Holocaust survivor Elie Weisel once claimed to be able to condense the entire ethical teaching of the Bible into one sentence, “Thou shalt not stand idly by.” How could one summarize so many years’ worth of religious writings into a single sentence? One that sounds like a take off of one of the Ten Commandments, at that? If Moses needed 10, how could Mr. Weisel’s single command be so all encompassing? Is it possible that such a simple statement really captures what it is that God wants us to understand? Is this actually the message that God sent to us in Scripture?

What does it mean to not stand idly by? Obviously, there is the connotation that we must do good works. This claim is apparent in the sentence. In making this claim Weisel is telling us that we cannot just stand there, he is saying that we must get to work. This claim is found over and over again in Scripture. In fact, it is my humble opinion that this call to endeavor on behalf of others is the central message of the New Testament. Perhaps, the biggest thing God did through Jesus was to teach us that we cannot just stand there, that we are expected to act. If you don’t think that the authors of the New Testament focused on our actions and told us to serve one another out of love more often than anything else they desired to teach us, then maybe you ought read the texts again.

Pastor Roger Ray once claimed to his congregation that if they could not remember Weisel’s words, he would have them tattooed on his body where everybody could see them. Well, I don’t know if he had to get all Memento on them, but I know I certainly remember the words. I am compelled by this charge to take responsibility for one another, to live a life that serves God through serving other human beings. But, I am also driven to ask if that is really all there is to being a Christian. While I stated earlier that I believe that the call to serve and to work for social justice is the central theme of the New Testament, it certainly does not capture all of faith or all of the teachings of the Bible. I am unable to see only calls to action in biblical texts. There is so much more to be discovered! So, is Ellie Weisel way off base, or is there more in his sentence than just a call to action? I believe that there is more to be found in the words of this Jewish Holocaust survivor than a simple call to work hard for other people.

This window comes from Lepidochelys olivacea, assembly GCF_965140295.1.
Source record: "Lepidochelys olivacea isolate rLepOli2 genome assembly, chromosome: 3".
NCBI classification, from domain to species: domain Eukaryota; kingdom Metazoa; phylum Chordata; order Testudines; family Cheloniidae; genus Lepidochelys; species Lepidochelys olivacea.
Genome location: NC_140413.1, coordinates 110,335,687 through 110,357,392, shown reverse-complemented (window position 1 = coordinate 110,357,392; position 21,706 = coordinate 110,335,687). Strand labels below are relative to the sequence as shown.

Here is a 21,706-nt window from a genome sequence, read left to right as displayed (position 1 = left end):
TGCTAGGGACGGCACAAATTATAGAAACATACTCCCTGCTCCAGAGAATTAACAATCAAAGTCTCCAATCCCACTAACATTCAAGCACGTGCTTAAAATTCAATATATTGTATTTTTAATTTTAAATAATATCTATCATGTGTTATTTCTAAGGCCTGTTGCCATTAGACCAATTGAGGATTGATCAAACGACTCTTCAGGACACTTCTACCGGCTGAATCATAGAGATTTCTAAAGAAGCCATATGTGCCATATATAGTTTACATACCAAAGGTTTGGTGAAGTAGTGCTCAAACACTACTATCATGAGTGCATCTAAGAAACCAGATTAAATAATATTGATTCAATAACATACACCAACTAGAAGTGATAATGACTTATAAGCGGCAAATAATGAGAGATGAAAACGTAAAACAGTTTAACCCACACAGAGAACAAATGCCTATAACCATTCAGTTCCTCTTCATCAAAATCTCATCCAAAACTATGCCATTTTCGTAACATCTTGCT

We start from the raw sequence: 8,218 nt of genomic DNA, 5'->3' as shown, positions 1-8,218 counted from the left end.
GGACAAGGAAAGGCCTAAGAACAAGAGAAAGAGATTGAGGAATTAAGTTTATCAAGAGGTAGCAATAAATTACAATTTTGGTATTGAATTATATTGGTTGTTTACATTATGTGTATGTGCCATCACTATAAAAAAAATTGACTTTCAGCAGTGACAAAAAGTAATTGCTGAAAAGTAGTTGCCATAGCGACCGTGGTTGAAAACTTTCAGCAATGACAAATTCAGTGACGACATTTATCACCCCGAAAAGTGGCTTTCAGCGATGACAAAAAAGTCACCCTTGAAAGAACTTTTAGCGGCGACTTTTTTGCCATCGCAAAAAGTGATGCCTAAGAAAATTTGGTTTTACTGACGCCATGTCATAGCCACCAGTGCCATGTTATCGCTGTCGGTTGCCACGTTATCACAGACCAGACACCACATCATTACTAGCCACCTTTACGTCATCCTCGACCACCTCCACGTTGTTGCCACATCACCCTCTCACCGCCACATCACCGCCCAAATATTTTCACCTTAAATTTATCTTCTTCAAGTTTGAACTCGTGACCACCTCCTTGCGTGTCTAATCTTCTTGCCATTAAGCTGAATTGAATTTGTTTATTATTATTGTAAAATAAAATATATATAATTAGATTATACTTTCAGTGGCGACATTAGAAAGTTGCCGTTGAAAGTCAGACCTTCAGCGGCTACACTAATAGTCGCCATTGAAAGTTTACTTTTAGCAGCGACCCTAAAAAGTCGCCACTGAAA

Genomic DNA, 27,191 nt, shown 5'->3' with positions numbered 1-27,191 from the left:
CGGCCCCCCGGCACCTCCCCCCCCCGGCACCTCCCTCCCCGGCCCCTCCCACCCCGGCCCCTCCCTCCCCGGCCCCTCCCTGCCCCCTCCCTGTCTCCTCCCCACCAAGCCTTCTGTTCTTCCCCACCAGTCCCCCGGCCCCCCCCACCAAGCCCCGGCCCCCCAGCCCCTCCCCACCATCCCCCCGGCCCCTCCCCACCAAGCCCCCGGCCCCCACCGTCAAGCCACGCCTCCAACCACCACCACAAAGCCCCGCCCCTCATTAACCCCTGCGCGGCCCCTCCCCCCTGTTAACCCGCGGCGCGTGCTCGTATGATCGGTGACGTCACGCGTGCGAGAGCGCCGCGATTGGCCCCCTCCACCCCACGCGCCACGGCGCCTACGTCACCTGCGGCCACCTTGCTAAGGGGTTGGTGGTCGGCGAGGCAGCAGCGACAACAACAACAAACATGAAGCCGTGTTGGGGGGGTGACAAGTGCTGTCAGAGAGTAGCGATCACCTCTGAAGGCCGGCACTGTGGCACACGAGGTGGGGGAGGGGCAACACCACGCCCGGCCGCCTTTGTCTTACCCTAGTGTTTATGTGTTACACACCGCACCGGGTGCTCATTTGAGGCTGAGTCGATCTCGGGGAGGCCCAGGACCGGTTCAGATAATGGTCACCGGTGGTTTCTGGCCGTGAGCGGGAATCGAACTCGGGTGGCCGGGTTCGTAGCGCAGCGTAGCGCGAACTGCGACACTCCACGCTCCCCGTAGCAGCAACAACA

We are not called to a passive faith. Christians are not called to simply go to church, hear what the pastor says and to try and remember it for five or six days. There is much more to being a Christian and there is certainly much more to being a person of true faith. We are called to search for God. In giving us Scripture, God has given us a challenge. God seems to be saying, “Here, read this, know and experience these others, and then come to know me.” It is not that we must all be biblical scholars or physiologists. More simply we are each being asked to make an effort. God does not want the church, your parents, your spouse or your neighbor to spoon-feed you faith. God desires you to develop your own faith. You and I are not meant to idly subscribe to the faith of other people.

The story familiar those of Christian faith is the story of the prodigal son, found in the 15th chapter of Luke. One of the remarkable insights that the careful reader may glean from this story is the attitude of the father. I invite you to read the story again. What you will see is that the father does not wish for his son to stay when an inheritance is demanded of him. This is not because he is hurt or angry, but it looks to me that the father wants his son to go learn some things. He wants his son to undergo the journey that will unfold due to his actions. It is not the father’s wish that his son stay with him idly working through his life. It is the hope of the father that the journey will lead his son to understand the value and the love of home. God is very much like that father as far as I can tell. It is not God’s desire that we attend church and idly fulfill our duties. God hopes that we will be able to make our own choices and that we will subsequently design our own journey. It seems clear that God’s wants us to make this journey and that this journey will end in discovering God’s eternal love.

In the simple sentence offered to us by a man who encountered hell on earth in the form of the Nazi Holocaust, we find a call to work for social justice and for the good of God’s people, but also we find a summons to inquire about God for ourselves. God asks us in Scripture to be active, to not to be leisurely Christians. We are to be vigorous in our religious endeavors. In both our quests for the common good and in our own spiritual journeys, we are to be diligent and effective. So, Weisel just might have captured all of the ethical teachings of our sacred scriptures in their entirety when he said, “Thou shalt not stand idly by.”

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